Earlier this week in our regular Tuesday team connection meeting Tracey shared the concept of mirrors, windows, and doors with us. She’d heard it from one of our awesome clients, and it’s one of those concepts that has really struck a chord with me.
Have you heard it before?
American Dr Rudine Sims Bishop originally came up with the term when she spoke about the importance of diversity and inclusion in children’s’ books, and it’s super relevant to recruitment too.
We’ll keep saying it: representation matters. When you’re recruiting, before you even consider going out to market, pause and think about the mirrors, windows, and doors your candidates will experience:
Mirrors: candidates will notice if they see other people like them in your organisation. They ask themselves if they are genuinely reflected in your culture, your celebrations, and every day actions?
Windows: candidates want to see right through into your organisation, not just the façade. Will this be a safe place for them? I know I’ve been guilty of saying ‘bring your whole self to work’ in previous job ads, but is it actually a safe and welcoming place for people to be their full selves? How much will they need to mask?
Doors are the barriers that make it harder for people to join your organisation. These might look like literal doors which are heavy and too cumbersome for people to physically move around your office. It might look like unspoken-yet-expected early starts or late finishes which impact those with families or other personal commitments. It might look like a job description which asks for a degree and x-number of years’ experience, even though this level is simply not needed to do the job well. Or being asked to showcase your achievements in a job interview, when your tikanga says to always be humble.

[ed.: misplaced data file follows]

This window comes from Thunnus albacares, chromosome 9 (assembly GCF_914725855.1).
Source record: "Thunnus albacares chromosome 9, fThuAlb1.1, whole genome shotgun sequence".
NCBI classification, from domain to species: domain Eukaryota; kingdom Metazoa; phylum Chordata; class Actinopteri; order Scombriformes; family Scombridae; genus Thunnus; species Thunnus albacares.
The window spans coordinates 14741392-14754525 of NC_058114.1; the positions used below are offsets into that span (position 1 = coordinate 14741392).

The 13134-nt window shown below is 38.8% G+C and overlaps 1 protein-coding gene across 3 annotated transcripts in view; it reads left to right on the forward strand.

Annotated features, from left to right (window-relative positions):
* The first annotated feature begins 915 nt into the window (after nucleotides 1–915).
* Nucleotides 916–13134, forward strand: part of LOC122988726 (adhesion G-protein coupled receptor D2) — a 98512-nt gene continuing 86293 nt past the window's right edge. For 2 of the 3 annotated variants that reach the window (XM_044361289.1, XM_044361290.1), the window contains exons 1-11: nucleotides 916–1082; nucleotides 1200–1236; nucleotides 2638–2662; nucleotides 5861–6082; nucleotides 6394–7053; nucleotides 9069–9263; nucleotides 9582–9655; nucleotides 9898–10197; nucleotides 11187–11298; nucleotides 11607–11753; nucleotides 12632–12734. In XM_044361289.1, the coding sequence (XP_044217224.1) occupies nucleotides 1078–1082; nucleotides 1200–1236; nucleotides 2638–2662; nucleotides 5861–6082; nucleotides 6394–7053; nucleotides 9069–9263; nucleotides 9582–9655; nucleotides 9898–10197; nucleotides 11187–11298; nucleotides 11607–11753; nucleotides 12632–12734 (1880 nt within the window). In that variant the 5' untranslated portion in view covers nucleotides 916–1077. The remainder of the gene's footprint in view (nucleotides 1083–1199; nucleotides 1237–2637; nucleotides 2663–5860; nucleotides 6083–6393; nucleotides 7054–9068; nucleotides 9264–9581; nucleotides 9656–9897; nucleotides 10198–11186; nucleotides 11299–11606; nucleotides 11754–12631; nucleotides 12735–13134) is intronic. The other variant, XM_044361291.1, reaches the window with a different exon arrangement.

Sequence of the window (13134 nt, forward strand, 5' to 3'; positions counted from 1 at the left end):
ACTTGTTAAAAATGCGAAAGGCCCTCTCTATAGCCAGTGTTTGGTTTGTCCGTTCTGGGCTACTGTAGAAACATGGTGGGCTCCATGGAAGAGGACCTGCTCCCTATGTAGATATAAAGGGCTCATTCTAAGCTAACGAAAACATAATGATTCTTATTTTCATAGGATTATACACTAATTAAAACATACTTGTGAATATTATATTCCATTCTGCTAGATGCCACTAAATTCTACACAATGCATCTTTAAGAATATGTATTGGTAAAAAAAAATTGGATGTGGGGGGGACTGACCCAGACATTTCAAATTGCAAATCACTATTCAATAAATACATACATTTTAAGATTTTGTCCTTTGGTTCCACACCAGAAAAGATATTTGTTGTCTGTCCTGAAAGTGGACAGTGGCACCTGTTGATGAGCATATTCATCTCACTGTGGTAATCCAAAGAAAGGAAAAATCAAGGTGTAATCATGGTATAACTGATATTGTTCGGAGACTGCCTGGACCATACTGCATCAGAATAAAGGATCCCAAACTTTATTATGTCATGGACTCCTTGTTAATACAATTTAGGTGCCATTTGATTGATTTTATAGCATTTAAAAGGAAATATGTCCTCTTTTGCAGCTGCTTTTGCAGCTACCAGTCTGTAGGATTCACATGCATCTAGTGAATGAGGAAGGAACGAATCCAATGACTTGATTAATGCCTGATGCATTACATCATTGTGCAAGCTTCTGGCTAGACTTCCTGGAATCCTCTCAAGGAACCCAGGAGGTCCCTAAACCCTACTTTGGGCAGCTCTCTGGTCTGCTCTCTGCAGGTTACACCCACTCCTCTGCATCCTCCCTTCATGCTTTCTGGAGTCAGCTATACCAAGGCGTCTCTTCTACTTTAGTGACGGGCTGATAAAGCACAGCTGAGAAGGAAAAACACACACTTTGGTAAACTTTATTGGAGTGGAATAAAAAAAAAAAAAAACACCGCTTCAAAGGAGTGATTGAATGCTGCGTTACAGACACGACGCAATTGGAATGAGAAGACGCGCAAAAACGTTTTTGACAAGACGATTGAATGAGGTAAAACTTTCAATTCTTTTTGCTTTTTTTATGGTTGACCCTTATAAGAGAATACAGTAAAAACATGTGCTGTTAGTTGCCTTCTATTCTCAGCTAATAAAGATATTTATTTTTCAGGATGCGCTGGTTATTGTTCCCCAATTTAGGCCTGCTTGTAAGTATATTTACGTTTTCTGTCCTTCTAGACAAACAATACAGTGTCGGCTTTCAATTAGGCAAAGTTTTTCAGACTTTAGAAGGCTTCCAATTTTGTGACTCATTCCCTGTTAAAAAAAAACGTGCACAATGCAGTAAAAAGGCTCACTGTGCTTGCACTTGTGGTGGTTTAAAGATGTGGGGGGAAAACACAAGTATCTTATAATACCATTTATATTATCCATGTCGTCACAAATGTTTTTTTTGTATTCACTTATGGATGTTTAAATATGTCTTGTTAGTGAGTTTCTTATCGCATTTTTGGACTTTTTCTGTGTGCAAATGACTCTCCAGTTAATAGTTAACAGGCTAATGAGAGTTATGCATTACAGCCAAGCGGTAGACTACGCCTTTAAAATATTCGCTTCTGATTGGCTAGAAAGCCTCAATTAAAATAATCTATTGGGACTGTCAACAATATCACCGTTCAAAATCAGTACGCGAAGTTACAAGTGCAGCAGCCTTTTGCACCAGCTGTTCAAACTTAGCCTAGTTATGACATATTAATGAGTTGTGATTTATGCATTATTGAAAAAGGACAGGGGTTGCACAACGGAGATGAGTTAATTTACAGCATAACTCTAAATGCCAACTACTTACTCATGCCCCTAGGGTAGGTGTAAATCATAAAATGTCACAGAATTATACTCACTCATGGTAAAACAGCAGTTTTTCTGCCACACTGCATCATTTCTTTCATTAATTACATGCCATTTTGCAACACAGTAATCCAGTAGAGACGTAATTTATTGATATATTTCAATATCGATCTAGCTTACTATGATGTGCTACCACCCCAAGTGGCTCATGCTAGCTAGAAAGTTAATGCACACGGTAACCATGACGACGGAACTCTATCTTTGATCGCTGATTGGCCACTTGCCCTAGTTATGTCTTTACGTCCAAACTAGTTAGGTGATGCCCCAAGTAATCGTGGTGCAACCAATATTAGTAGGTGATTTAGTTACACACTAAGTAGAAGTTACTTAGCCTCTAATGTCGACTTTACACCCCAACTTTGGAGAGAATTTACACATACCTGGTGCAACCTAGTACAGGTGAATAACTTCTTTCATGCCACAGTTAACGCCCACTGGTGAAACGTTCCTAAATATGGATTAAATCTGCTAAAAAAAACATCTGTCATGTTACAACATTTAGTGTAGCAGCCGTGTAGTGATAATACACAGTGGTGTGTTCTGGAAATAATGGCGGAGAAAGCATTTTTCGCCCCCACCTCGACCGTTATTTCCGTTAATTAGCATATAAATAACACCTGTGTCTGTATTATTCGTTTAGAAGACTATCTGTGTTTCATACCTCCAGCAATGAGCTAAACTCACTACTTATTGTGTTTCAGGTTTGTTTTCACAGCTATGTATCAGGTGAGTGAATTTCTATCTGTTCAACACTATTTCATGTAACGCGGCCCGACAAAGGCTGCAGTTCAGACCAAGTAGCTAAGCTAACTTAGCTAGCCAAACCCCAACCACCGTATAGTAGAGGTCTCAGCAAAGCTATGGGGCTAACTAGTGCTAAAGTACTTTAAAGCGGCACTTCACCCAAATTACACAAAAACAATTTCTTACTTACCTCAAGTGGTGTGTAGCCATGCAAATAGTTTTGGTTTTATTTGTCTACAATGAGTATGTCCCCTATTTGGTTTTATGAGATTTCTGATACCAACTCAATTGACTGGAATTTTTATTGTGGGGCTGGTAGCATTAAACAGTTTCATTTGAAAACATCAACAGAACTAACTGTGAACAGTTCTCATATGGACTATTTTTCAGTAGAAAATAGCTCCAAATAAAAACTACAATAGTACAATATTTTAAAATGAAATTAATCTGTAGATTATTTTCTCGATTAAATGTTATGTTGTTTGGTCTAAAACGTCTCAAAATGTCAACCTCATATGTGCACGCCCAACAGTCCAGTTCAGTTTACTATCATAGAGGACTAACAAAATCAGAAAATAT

It's a big area to explore, isn’t it? It can be gnarly and intersecting and confronting. So what can we do to recognise the mirrors, windows, and doors we all have up, and make our part of the world that much more open?
There are no shortage of reports telling us about the labour and skills shortage in the market, so it’s timely to pause and think about how accessible your organisation is to candidates.